The deity in the temple has left. The last and the most beloved of our founding Fathers has moved on. XLRI is orphaned.

Yet we cannot complain. He has left the institution stronger than ever. The values etched deeply into its psyche, his life a lesson till he drew his last breath.

No, we cannot complain – it has been a long innings and over the last few moths he was probably raring to get away. And today while prayers are being read and his favourite hymns are being sung, he is perhaps busy running on some playground, teaching some brash young kid how to basket the ball perfectly. Patting someone on the shoulder to say ‘You did well kid, I’m proud of you.’ Asking a young mother with a twinkle in his eyes ‘Are you being good?’ Saying in his inimitable style, ‘Ttheek hai? Achcha!’ Telling a rotund friend with a friendly wink and a loving nod, ‘hey aap zara mota ho raha hai!’ Asking a bright young girl, ‘where did you get those earrings?’ Keeping everyone around him laughing, making everyone around him feel loved. Feel warmth and gratitude and humility, but most of all, feel loved.

A teacher extraordinary, whose classes became legendary; whose life became his teaching, has fallen silent, having said everything he had to say. Whose heart was always with the less privileged, who fought against the idea of starting a school for the elite and instead wanted to carry on with the dream of making India’s trade unions stronger and management more sensitive so that they could meet as equals.

Who was most energized when he could help hundreds of youngsters in remote villages find a vocation they could be proud of. Who jumped on his bike at a moment’s notice, and rode off to fight the cause of some poor labourer who had been dismissed from work.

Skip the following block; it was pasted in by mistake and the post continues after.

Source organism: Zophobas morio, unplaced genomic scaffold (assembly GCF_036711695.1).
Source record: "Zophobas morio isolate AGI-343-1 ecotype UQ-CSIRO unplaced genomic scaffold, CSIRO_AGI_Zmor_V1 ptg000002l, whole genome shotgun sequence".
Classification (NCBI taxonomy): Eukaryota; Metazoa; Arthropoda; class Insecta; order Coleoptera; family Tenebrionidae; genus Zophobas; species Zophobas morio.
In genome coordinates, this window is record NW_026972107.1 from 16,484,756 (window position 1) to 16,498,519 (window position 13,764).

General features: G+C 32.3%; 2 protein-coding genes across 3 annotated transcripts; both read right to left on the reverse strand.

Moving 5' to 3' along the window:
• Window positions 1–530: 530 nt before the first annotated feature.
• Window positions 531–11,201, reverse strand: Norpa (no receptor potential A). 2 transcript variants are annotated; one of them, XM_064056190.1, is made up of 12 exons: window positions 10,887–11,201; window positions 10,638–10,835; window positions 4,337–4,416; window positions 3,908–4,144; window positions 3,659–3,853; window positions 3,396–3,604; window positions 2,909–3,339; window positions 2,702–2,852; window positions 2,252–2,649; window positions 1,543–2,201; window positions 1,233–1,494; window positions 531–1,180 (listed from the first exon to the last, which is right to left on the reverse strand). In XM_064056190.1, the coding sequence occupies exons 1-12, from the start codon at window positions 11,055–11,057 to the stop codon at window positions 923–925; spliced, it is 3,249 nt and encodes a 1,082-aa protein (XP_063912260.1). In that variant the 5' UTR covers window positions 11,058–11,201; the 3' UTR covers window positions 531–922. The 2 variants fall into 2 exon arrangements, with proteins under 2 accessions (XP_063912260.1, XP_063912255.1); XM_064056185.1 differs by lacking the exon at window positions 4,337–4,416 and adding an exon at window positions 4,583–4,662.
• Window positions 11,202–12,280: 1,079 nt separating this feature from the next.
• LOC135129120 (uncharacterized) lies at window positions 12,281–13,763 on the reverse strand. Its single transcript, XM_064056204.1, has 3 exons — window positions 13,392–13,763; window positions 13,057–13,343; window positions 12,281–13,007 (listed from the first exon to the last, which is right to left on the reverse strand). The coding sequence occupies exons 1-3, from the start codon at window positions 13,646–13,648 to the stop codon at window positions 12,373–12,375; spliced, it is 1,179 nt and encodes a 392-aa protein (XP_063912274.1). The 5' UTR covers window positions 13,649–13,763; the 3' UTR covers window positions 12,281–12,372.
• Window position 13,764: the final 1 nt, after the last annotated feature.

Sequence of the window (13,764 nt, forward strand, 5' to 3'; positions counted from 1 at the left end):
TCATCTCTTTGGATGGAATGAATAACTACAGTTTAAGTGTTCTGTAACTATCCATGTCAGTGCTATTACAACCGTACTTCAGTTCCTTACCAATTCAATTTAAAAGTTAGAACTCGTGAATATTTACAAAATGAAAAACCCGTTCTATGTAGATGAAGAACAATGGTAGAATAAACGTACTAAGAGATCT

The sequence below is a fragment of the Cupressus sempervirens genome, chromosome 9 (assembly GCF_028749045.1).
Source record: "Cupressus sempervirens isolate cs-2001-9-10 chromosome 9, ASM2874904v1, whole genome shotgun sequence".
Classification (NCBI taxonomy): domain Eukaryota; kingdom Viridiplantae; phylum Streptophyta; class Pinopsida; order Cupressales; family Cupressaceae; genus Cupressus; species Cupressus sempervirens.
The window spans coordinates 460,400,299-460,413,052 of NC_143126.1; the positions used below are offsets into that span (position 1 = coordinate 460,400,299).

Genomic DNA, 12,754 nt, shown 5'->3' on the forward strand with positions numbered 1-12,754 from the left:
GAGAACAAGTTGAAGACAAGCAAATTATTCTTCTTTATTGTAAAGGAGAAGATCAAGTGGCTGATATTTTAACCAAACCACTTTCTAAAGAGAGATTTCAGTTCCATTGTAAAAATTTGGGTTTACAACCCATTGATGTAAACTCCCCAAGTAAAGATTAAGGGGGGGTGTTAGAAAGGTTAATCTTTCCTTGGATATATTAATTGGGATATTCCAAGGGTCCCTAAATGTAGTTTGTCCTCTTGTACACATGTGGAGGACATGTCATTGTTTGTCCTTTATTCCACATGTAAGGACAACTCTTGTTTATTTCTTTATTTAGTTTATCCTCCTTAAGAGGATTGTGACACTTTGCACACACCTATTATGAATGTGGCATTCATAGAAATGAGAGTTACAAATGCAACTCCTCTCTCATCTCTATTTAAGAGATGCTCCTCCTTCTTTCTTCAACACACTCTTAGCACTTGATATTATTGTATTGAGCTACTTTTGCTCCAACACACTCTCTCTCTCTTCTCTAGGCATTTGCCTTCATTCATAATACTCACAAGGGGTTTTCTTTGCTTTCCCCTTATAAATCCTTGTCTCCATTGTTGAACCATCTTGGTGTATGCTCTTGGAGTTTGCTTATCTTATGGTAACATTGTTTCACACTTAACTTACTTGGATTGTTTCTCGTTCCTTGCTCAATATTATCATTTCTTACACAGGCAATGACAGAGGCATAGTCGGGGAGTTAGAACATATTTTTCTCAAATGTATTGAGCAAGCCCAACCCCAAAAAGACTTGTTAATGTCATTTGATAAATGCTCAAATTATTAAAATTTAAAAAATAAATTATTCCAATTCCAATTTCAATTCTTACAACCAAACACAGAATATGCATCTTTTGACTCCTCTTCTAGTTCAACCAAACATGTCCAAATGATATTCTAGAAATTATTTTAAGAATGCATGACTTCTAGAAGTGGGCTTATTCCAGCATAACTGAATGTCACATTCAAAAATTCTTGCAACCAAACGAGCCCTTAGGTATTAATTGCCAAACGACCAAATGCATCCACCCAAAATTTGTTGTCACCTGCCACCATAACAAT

He continued to spread his message even when he lay in bed for most of the last few years, with a rosary tucked under his pillow, or sat in his wheelchair, admiring all of God’s creations.

A life lived by example where he watched everything around him in amazement – like a little child – the trees around his infirmary, the flowers, and the riverbed stones that paved the path to the garden. Exclaimed with admiration, at the birds that gathered every evening to receive the bits of bread and cake from his hand. Told anyone who would listen to him, ‘look at that!’ – the zebras with their perfect stripes, a lion being tossed on the horns of a bison, even the humble pigeon that he watched with equal wonderment on his favourite Animal Planet channel.

Where he spoke lovingly of each person in his life – everyone was ‘a good chap,’ and ‘a very nice person,’ or ‘a good man’. He had only praise for everyone he came into contact with. As his niece Pat Barry said, ‘through all of his life he has remained humble, reflective and grateful for every experience he has lived through.’

A teacher who has left a little of himself in the hearts of everyone who met him, even for a brief moment.

‘How will you like to be remembered Father?’ Prof. Jomon had asked. ‘As someone who adored his students but whose heart was always with the poor and marginalized.’

We will Father. We do.

Rev. Fr. Edward Hugh McGrath SJ, 94, darling of the thousands of everyday folk in Jharkhand, Odisha and the Chhotanagpur areas, beloved teacher, loving colleague and friend, inspiring everyone who knew him, left for the blue beyond on Friday 4th August 2017, back in his little room in the Fr. Guidera Home and Infirmary at XLRI Jamshedpur after a long stint in the hospital.